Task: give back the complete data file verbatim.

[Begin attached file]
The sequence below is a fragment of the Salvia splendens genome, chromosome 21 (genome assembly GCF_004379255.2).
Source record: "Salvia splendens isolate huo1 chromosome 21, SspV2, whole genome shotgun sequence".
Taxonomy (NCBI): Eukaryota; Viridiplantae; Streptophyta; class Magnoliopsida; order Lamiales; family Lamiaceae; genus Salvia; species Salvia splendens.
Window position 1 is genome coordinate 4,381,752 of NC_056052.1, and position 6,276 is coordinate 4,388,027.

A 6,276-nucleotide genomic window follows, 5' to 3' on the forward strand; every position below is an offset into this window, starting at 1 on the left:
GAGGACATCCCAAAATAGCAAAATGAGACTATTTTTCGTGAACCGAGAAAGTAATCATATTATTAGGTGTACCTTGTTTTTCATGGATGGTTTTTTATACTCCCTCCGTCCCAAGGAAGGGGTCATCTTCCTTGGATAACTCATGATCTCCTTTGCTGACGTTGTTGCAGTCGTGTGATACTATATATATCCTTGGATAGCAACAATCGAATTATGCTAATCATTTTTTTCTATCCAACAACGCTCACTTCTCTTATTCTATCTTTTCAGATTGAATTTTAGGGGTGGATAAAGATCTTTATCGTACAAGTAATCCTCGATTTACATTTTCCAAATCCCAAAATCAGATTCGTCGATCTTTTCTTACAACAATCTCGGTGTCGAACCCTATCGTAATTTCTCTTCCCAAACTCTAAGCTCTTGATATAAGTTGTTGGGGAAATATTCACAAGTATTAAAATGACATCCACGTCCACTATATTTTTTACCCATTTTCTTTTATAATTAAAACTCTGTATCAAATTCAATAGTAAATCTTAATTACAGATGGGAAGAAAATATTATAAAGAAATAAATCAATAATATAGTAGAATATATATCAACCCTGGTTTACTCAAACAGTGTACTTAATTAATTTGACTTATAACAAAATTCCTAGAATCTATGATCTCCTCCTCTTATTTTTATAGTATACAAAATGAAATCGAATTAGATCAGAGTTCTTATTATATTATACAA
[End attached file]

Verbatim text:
The sequence below is a fragment of the Salvia splendens genome, chromosome 21 (genome assembly GCF_004379255.2).
Source record: "Salvia splendens isolate huo1 chromosome 21, SspV2, whole genome shotgun sequence".
Taxonomy (NCBI): Eukaryota; Viridiplantae; Streptophyta; class Magnoliopsida; order Lamiales; family Lamiaceae; genus Salvia; species Salvia splendens.
Window position 1 is genome coordinate 4,381,752 of NC_056052.1, and position 6,276 is coordinate 4,388,027.

A 6,276-nucleotide genomic window follows, 5' to 3' on the forward strand; every position below is an offset into this window, starting at 1 on the left:
GAGGACATCCCAAAATAGCAAAATGAGACTATTTTTCGTGAACCGAGAAAGTAATCATATTATTAGGTGTACCTTGTTTTTCATGGATGGTTTTTTATACTCCCTCCGTCCCAAGGAAGGGGTCATCTTCCTTGGATAACTCATGATCTCCTTTGCTGACGTTGTTGCAGTCGTGTGATACTATATATATCCTTGGATAGCAACAATCGAATTATGCTAATCATTTTTTTCTATCCAACAACGCTCACTTCTCTTATTCTATCTTTTCAGATTGAATTTTAGGGGTGGATAAAGATCTTTATCGTACAAGTAATCCTCGATTTACATTTTCCAAATCCCAAAATCAGATTCGTCGATCTTTTCTTACAACAATCTCGGTGTCGAACCCTATCGTAATTTCTCTTCCCAAACTCTAAGCTCTTGATATAAGTTGTTGGGGAAATATTCACAAGTATTAAAATGACATCCACGTCCACTATATTTTTTACCCATTTTCTTTTATAATTAAAACTCTGTATCAAATTCAATAGTAAATCTTAATTACAGATGGGAAGAAAATATTATAAAGAAATAAATCAATAATATAGTAGAATATATATCAACCCTGGTTTACTCAAACAGTGTACTTAATTAATTTGACTTATAACAAAATTCCTAGAATCTATGATCTCCTCCTCTTATTTTTATAGTATACAAAATGAAATCGAATTAGATCAGAGTTCTTATTATATTATACAA